March 06, 2015, 11:23:16 PM

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Messages - Lee Jay

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Lenses / Re: We Have Received Our EF 11-24mm f/4L [CR3]
« on: Today at 09:18:20 AM »
Having shot thousands and thousands of shots this wide and wider, I'll be interested to see if someone comes up with some rational framing for a lens this wide in rectilinear projection.  My experience is that rectilinear projection is just too weird and too stretched in the corners wider than about 14mm equivalent or so.

My advice to owners is to watch your rotataion carefully and to keep the center focus point on the horizon even if the horizon is not visible in the shot.

Lenses / Re: Canon EF 50mm f/1.8 STM Coming Next Month? [CR2]
« on: March 04, 2015, 08:36:06 PM »

About as interesting as reading the tax code.

Lenses / Re: Canon ef-s 17-55mm 2.8 is usm GONE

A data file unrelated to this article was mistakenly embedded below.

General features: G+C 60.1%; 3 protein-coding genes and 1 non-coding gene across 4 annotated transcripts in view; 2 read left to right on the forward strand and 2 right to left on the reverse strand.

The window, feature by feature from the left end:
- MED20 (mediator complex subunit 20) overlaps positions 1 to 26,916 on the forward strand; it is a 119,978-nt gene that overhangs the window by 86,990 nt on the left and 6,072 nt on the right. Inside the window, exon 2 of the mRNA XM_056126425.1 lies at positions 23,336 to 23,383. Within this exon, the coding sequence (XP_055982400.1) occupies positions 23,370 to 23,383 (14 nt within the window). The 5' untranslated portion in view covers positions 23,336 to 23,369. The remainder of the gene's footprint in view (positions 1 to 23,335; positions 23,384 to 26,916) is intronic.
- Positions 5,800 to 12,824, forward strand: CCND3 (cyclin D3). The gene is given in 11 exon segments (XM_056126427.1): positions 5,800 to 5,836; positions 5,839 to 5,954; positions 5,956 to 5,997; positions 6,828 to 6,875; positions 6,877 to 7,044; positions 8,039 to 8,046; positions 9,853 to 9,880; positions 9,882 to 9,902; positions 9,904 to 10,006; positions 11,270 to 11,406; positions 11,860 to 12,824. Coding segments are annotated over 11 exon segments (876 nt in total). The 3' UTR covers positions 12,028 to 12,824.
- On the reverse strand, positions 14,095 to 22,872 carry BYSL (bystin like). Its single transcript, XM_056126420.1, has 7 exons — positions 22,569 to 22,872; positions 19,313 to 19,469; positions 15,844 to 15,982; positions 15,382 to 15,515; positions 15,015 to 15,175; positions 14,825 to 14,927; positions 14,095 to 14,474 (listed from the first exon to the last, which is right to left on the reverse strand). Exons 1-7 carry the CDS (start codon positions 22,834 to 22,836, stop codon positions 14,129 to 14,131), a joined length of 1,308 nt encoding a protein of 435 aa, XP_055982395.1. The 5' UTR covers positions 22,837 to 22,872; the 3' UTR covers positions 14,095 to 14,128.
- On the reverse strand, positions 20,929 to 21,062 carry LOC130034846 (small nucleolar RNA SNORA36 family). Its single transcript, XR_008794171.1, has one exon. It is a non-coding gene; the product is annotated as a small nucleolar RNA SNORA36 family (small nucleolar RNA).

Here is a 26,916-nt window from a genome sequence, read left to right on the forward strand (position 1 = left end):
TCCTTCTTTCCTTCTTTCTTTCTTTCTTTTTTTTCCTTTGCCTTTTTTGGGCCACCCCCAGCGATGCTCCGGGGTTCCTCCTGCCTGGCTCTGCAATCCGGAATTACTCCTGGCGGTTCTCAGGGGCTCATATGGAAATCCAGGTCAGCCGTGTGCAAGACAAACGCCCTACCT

« on: March 03, 2015, 04:38:33 AM »
This is how I understand it (and feel free to correct me if I'm wrong):

  • For exposure, no difference between F2.8 on crop or on full frame.
  • For depth of field, there is a difference, but only if you maintain the same field of view.

The reason for the difference in depth of field is that to maintain the same field of view between crop and full frame, you have to change your distance from the subject, and that is what changes depth of field.

When you see someone say "F2.8 on a crop sensor is really F4.5 equivalent on full frame," they're talking about the depth of field for equivalent framing only, not exposure.